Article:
NCC paths fared better after 2019 floods, but may have to move

Jamie Brown, the NCC’s senior landscape architect, oversaw repairs in 2017 and 2019. He said strengthened pathways held up much better after this year’s flooding.

After 2017 flooding, pathways were rebuilt to better withstand rising waters

The National Capital Commission (NCC) had to fight another round with the Ottawa River this spring, but this time it was closer to a draw, costing less time and money in repairs.

Many of the commission’s paths were under water in 2019, just as they had been in 2017, but when the water receded this time around, the cleanup and repairs weren’t so bad.

“The damage was surface damage. We were able to fix the pathway within three or four weeks, instead of having it be closed for entire season like it was in 2017,” said Jamie Brown, a senior landscape architect with the NCC.

“In 2017, we had major washouts of entire sections of pathway.”

It cost the NCC nearly $2 million to repair paths in 2017. So far this year, the bill is $250,000.

In terms of time, it took as much as a year and a half to repair some paths after the 2017 floods, but this year most paths are set to reopen within two months of the waters receding on June 4.

Brown said that’s largely because of the large rocks — called riprap — the NCC laid down alongside native plants that are more resistant to flooding and erosion.

“It resists the currents significantly better. It resists the ice in the water system significantly better. It’s a much more stable way to have a fairly natural shoreline, but also create the stability and the resiliency we’re looking for,” he said.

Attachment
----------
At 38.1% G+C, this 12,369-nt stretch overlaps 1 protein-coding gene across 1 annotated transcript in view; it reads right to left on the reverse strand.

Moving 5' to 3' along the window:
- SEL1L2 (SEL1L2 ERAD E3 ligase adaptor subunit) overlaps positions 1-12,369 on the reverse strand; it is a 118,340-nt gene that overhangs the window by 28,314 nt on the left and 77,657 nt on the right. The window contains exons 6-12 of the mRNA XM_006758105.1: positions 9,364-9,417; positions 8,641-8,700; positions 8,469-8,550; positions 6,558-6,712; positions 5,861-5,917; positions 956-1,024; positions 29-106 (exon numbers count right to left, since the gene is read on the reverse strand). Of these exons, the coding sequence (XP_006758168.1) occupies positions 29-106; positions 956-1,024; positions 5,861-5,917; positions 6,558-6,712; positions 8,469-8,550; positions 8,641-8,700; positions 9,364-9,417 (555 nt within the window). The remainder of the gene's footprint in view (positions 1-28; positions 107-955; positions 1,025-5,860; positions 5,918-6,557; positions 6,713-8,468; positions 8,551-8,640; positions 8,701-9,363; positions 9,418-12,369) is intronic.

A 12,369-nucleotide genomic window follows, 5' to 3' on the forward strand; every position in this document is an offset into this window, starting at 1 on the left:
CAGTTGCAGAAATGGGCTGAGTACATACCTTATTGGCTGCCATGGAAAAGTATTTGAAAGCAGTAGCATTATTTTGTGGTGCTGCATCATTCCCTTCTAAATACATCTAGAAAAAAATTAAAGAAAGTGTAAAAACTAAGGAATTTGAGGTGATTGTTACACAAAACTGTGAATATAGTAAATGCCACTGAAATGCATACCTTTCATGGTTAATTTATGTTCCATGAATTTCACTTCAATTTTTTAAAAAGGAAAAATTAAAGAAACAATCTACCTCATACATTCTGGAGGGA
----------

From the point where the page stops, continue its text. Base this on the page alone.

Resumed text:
Ideally the plants would have had three to five years to establish strong root systems, but they held up against the water.

“They got tested earlier than we would have liked but we’re still happy with the results,” Brown said.

Paths may have to move
Up until now the commission has rebuilt and reinforced pathways, but Brown said they may have to look at moving them if floods become more frequent.

“There will be places where the pathway can be moved out of the two- or five-year floodplain. It can also be moved out of the 25-year [floodplain] in some sections and there’s a few other sections where we can actually get it out of the 100-year flood line,” Brown said.

One thing the NCC is not considering is raising pathways, because raising them could push more water into communities.

“You have to be very careful to changing the floodplain because there can be unintended consequences downstream very quickly,” Brown said.

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